The primary requirement of the Secure Guest Access use case is to allow guests to securely access the Internet without being able to do illegal online activities leading to potential legal liabilities for the organization.
The secondary requirement is to offload the Internet traffic from the expensive WAN connections to the data center and allow local Internet exit at the remote site.
The pre-defined security policy Guest Access is designed to apply the following security features to the Guest's Internet Access:
- Zone-based Enterprise Firewall for stateful inspection based on 5-tuple or application lists.
- URL Filtering (URLF) for URL-based policy control.
- TLS Proxy for decryption of HTTPS traffic.
Configuring Secure Guest Access
Figure 2 shows the lab topology that we are going to use in this lesson. cEdge-3 is a remote branch that provides Internet access via Direct Internet Access (DIA).
Before we begin with the configuration, let's describe the initial state of the topology.
- All routers run IOS-XE version 17.07.01a. The necessary UTD file is already uploaded to vManage's software repository.
- Guest LAN is in VPN6 subnet 10.3.6.0/24 at the branch.
- The branch router is attached to a device template named "SPOKE-SINGLE-HOMED."
- Guest LAN has full IP reachability to the entire Internet. (NAT DIA default route leaks traffic from VPN6 to the Internet)
- Guest LAN has no connectivity to other remote sites over the sdwan fabric. (A VPN membership policy for VPN6 is applied to all remote sites)
Table 1 lists the security requirements to ensure that the Guest's Internet Access in VPN6 is secured. The first column shows each requirement, and the last column lists the SD-WAN technique that satisfies the requirement.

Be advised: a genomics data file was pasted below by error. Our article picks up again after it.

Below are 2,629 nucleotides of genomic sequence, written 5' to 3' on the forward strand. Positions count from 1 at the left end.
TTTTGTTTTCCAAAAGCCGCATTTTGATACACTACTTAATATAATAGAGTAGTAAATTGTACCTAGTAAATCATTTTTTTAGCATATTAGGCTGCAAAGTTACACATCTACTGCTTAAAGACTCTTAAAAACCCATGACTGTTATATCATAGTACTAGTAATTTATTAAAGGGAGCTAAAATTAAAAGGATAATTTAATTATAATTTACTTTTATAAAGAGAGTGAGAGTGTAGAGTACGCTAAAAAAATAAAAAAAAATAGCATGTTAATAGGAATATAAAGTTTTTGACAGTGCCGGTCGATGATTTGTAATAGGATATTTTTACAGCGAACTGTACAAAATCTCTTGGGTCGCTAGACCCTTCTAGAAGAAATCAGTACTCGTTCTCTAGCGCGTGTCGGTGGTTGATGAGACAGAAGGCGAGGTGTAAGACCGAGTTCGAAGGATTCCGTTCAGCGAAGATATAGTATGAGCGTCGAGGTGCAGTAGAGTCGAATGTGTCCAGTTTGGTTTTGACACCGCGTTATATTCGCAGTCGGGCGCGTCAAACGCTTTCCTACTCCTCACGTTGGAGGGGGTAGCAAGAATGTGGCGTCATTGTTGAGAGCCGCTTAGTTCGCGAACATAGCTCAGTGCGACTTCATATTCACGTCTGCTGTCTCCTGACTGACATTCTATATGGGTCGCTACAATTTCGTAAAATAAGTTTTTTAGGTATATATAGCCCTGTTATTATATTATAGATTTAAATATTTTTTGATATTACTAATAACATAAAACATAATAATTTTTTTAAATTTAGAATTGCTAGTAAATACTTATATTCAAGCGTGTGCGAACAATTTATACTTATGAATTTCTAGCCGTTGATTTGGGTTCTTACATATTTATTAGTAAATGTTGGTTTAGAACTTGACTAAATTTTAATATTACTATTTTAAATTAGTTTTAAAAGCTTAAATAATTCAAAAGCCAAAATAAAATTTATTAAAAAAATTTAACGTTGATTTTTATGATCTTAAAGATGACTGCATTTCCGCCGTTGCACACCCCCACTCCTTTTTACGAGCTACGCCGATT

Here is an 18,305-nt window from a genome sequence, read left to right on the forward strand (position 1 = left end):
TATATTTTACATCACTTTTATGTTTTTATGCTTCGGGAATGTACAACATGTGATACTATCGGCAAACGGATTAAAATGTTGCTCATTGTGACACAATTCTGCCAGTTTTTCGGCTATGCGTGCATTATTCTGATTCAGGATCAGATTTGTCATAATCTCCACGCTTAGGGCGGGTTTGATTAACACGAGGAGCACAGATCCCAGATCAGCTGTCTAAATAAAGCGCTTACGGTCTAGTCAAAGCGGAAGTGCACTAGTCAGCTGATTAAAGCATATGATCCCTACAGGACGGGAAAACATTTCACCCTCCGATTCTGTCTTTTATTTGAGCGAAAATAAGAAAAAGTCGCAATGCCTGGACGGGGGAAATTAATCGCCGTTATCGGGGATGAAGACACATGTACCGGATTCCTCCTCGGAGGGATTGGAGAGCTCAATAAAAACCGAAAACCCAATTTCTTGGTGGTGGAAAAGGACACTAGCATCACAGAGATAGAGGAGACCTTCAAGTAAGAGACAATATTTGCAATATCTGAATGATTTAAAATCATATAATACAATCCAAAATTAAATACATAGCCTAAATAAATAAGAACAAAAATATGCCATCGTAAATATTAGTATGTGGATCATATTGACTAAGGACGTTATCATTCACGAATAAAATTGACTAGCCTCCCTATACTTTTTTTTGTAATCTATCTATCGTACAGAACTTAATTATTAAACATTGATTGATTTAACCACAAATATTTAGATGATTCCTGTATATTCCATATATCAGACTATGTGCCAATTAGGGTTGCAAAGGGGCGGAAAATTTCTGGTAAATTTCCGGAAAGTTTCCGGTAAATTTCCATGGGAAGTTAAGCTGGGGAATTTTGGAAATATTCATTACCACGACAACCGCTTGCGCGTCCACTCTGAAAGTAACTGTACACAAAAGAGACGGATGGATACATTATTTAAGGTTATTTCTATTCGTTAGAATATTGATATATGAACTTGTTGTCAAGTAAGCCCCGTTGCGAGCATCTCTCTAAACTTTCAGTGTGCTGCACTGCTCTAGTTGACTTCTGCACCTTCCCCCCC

|Use case||Security Requirement||SD-WAN Security Technique|
|Secure Guest Access||Segmentation - The Guest LAN must be isolated from the rest of the organization’s network.||VPN and ZONE|
|Perimeter Control - Connection attempts between the Guest LAN and the rest of the organization's network are actively blocked. No connections initiated from the Internet are allowed into the Guest LAN.||Enterprise Firewall|
|Liability Protection - The Guest LAN must prevent guests from using Internet access for illegal online activities.||URL Filtering|
|Local Internet Exit - Guest traffic must not be backhauled to the data center over the sd-wan fabric but instead must be routed locally out to the Internet.||NAT DIA Route | Centralized Data Policy|
Let's translate the Guest Access security requirements to specific tasks for this lab.
- Enterprise Firewall:
- Only DNS, HTTP, NTP, and HTTPS should be allowed from the Guest LAN (10.3.6.0/24) to the Internet (0.0.0.0/0).
- Traffic destined to Entperise IP addresses (RFC1918) should be denied.
- Connections should only be initiated from the Guest VPN. Connections initiated from the Internet toward the branch must be denied.
- URL Filtering:
- HTTP(s) requests destined to the following Web Categories must be denied:
- HTTP(s) requests to websites with a web reputation below than or equal to 40 must be denied.
- HTTP(s) requests to websites with the domain name "networkacademy" must be denied, while requests to "networkacademy.io" must be allowed. For example, "networkacademy.com" must be denied while "networkacademy.io" must be allowed.
- HTTP(s) requests destined to the following Web Categories must be denied:
Configuring Secure Internet Access
Figure 3 summarizes the configuration steps that we are going to make to implement Secure Guest Access to the lab topology using the vManage GUI.
- (Done in the previous lab) Uploading the necessary Unified Thread defense (UTD) file to vManage.
- Configuring a new security policy named "SECURE-GUEST-ACCESS."
- Configuring a new firewall policy named "GUEST-ACCESS-FW."
- Configuring a new URLF policy named "GUEST-ACCESS-URLF."
- Creating a new Secure App Hosting feature template named "SECURE-APP-HOSTING."
- Attaching the security policy "SECURE-GUEST-ACCESS" to cEdge-3's device template "SPOKE-SINGLE-HOMED."
Notice that step one is already completed in the previous lab. If you are coming directly to this lab lesson, I recommend checking out our PCI Compliance use case.
Step 2. Configuring a new security policy
For this lab example, we will use the second predefined security scenario with Cisco vManage. We go to Configuration > Security > Add Security Policy and select Guest Access, as shown in figure 4 below.